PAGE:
Friday, September 26, 2014

Fall Vegetables - Nutrition and Recipes

Fall is in the air as leaves are falling and cooler days are encouraging you to pull sweaters out of the back of the closet. We tend to crave heartier meals during cooler months, so to ensure that you're meeting your daily vegetable needs, try these hearty fall vegetables:

Pumpkin is full of fiber, which can help keep you full throughout the day, and vitamin A, which helps with vision. Autumn's that time of year when everyone's ordering pumpkin spice lattes, which are often high in calories and fat and offer no fiber. Instead, try a pumpkin cheesecake smoothie  or pumpkin bread  to get your pumpkin fix.

Sweet Potatoes
Sweet potatoes are rich in fiber, vitamin A, and vitamin C. Vitamin C plays a role in tissue repair and growth. For an easy snack, try sweet potato crisps. They're a great alternative to regular fries.

Brussels Sprouts
Brussels sprouts provide fiber, vitamin C, and folate, but they often get a bad rap, and I'll admit that I disliked them up until a year ago. Before then, I had always had them prepared in a way in which their bitter taste remained. If you're a newbie to Brussels sprouts, I recommend roasting them, which will reduce their bitterness. Toss Brussels sprouts with canola oil, salt, and pepper, and roast at 400 degrees F for 35-40 minutes (time may vary depending on size of the Brussels sprouts).

Cauliflower contains vitamin C, folate, and vitamin K. Folate promotes healthy pregnancies, and vitamin K helps with blood clotting. Try cauliflower popcorn  for a warm, tasty treat as the days get colder.

For more recipes, visit 

Written by: Danica Pelzel, Fontbonne University Dietetic Intern
Reviewed by: Connie Diekman, M.Ed., RD, CSSD, LD, FADA, Director of University Nutrition at Washington University in St Louis

Tuesday, September 9, 2014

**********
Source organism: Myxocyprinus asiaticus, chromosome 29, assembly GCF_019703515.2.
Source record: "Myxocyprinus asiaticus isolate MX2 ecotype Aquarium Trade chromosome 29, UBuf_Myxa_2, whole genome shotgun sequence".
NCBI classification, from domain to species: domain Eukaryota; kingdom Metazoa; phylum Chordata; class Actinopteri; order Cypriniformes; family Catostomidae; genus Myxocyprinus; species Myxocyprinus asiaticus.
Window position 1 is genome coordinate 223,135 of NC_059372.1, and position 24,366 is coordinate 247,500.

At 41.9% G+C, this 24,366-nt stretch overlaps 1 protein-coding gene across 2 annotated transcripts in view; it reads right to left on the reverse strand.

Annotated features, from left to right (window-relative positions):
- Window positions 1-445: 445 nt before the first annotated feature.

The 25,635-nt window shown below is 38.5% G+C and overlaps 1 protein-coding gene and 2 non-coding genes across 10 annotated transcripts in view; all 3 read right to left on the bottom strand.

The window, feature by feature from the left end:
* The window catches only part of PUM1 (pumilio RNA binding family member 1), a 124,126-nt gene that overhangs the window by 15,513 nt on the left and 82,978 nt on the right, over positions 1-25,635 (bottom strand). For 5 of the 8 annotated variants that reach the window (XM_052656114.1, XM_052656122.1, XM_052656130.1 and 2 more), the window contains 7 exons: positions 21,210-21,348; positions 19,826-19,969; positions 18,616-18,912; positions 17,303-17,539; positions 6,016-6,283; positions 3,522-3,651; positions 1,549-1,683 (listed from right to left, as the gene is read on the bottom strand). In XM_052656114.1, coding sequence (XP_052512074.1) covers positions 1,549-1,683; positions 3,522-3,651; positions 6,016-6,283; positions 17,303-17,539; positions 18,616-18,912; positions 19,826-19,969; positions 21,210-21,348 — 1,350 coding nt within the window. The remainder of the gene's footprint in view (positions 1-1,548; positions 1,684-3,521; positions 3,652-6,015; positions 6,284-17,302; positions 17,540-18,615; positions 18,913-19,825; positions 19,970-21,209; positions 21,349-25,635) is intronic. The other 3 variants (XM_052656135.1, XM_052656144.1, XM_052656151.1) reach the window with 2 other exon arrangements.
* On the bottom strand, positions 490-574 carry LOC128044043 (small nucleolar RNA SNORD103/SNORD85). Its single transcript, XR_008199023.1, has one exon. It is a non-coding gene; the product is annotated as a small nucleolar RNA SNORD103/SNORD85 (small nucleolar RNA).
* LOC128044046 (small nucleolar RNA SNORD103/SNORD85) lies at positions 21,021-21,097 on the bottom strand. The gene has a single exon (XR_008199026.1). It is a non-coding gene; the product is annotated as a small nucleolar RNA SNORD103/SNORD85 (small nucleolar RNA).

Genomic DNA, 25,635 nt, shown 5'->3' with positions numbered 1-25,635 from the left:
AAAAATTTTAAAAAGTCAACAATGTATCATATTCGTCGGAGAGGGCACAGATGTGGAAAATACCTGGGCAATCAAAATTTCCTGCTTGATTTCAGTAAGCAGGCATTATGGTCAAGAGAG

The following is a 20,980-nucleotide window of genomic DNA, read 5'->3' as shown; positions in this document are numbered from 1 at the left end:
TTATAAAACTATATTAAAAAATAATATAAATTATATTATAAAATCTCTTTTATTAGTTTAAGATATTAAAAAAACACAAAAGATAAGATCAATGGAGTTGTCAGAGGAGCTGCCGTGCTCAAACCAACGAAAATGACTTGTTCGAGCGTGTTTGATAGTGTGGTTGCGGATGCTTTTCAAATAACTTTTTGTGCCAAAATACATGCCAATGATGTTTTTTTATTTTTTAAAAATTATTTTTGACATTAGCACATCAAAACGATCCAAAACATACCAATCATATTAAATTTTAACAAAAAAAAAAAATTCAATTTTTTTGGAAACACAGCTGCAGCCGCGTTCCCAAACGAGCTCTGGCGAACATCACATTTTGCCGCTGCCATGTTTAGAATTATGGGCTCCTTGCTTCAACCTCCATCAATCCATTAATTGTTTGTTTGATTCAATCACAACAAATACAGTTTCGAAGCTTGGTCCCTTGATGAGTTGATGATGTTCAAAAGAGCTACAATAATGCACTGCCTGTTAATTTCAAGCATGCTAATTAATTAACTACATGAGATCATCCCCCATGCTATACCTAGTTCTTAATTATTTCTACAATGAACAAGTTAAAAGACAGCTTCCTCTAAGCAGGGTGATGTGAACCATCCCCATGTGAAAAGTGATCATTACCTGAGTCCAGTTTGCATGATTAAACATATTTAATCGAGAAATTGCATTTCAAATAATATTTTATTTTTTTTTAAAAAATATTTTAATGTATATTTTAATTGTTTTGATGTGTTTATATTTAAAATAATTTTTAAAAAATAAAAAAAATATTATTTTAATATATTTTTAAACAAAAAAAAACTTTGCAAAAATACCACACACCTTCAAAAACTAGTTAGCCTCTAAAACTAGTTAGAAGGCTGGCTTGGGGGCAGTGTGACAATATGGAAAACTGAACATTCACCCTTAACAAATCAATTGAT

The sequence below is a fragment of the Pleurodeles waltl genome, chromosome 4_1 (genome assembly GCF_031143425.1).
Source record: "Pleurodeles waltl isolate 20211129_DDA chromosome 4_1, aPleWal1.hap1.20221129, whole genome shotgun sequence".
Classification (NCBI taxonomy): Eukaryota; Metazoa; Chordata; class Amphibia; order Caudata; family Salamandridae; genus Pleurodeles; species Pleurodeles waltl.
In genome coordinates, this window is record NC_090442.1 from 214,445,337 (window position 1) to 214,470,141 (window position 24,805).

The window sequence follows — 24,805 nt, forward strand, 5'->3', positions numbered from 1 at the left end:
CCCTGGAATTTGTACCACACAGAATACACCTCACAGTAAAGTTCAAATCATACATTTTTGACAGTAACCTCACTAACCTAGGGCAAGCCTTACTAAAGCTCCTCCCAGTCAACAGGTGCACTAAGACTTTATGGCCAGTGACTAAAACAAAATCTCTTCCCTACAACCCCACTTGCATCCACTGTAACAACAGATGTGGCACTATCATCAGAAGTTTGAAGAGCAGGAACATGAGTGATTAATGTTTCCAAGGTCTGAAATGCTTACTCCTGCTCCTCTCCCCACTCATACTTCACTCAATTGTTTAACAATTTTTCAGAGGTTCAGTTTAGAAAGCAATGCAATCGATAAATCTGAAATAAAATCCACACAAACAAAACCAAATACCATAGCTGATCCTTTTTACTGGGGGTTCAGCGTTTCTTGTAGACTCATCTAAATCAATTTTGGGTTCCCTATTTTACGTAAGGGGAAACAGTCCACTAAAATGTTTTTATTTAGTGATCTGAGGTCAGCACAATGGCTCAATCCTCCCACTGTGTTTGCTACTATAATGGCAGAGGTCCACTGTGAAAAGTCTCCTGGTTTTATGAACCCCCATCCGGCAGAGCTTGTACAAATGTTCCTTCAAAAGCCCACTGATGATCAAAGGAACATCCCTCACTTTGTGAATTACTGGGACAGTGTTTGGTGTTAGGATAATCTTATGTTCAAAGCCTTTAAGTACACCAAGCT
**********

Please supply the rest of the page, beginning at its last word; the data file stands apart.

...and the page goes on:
Oh No Another Low-Carb versus Low Fat Diet Study!

Last week, sorry the start of a semester can be crazy, another study came out looking at which diet yields more weight loss. The results pointed to the benefits of the low-carb diet But there are some question marks.

The study, which appeared in the Annals of Internal Medicine, was a 12 month randomized, parallel design study, meaning that two different groups followed similar study trial plans with the only difference being the type of diet they followed. At the end of the 12 months the results showed about an 11 pound weight loss for those on the low-carb diet and a 4 pound loss for those on the low-fat diet.

The study did have some limitations so the outcome may not be generalizable to the everyday "real" world. The limitations were 1) diet information came from recall of food consumed, which is of course very subject to memory lapses. 2) the dietitians who collected the recall information knew which subjects were on which diet and even though they followed a standard method, this could impact data collection. Finally, 3) the study also looked at heart health parameters but did not go long enough to see if the diets had any impact on heart health.

So what does all this mean.
1 - we still don't know if or what the "perfect" weight loss diet might be
2 - both diets averaged close to 1500 calories at the end but during the study the low-fat diet often was at a higher calorie level - so was it the calories
3 - weight loss should be a lifestyle focus, not a diet focus

If you need help finding the right diet for health - and a healthy weight - contact a Registered Dietitian (RD). If you are a WUSTL student you can meet with a Registered Dietitian in Student Health. If you are not a student you can find an RD at

Connie Diekman, M.Ed., RD, CSSD, LD